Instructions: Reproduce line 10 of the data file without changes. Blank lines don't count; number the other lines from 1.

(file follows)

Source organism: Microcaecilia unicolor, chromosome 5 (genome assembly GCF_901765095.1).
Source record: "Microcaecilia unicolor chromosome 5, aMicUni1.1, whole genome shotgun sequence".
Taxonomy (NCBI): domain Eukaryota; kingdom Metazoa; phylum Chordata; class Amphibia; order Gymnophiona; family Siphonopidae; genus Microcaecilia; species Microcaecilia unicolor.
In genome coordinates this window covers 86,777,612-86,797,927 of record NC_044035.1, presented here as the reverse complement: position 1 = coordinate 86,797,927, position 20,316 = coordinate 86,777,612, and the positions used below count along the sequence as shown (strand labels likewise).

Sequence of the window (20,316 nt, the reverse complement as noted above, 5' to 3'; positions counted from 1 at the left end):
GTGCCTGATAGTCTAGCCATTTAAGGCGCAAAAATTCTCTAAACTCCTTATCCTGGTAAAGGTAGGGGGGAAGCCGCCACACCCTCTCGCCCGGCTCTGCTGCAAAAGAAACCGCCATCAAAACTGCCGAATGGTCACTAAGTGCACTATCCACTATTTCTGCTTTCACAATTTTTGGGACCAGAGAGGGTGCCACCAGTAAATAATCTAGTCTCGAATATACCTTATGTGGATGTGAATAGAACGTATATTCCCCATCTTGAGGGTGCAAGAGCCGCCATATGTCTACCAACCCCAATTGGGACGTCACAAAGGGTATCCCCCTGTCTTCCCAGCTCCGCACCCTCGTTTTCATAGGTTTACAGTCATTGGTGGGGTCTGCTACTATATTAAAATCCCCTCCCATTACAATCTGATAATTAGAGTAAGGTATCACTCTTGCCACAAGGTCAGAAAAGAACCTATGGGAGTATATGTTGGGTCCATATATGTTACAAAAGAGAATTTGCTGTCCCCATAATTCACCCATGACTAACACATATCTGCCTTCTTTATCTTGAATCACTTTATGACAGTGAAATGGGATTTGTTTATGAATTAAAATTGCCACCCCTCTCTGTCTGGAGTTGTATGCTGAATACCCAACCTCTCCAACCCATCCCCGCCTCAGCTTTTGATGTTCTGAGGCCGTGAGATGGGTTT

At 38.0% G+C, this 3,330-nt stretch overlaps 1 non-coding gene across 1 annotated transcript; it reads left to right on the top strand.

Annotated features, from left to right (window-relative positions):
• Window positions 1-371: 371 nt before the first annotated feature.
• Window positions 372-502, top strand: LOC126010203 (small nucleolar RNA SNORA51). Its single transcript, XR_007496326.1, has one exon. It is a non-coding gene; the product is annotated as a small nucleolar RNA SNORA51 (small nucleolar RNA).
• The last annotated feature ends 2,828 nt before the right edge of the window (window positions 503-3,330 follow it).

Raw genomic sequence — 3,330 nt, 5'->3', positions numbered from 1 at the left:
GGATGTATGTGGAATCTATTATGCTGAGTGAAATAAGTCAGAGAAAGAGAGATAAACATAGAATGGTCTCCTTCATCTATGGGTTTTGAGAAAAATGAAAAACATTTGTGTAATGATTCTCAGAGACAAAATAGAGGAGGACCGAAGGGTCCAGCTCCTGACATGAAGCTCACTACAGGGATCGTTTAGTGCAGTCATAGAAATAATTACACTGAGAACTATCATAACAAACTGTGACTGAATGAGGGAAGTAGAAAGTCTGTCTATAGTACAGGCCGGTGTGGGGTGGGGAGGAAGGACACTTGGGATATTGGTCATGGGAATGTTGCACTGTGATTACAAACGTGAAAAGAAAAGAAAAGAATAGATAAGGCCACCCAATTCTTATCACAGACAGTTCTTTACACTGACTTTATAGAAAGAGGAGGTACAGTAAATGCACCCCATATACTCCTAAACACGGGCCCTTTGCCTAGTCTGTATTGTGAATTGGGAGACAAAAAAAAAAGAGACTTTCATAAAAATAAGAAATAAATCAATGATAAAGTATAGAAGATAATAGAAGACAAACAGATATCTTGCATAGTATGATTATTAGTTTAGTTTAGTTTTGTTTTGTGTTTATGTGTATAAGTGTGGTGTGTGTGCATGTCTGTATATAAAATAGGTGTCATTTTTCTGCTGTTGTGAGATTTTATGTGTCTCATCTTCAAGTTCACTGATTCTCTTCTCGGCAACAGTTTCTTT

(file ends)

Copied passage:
• Window positions 372-502, top strand: LOC126010203 (small nucleolar RNA SNORA51). Its single transcript, XR_007496326.1, has one exon. It is a non-coding gene; the product is annotated as a small nucleolar RNA SNORA51 (small nucleolar RNA).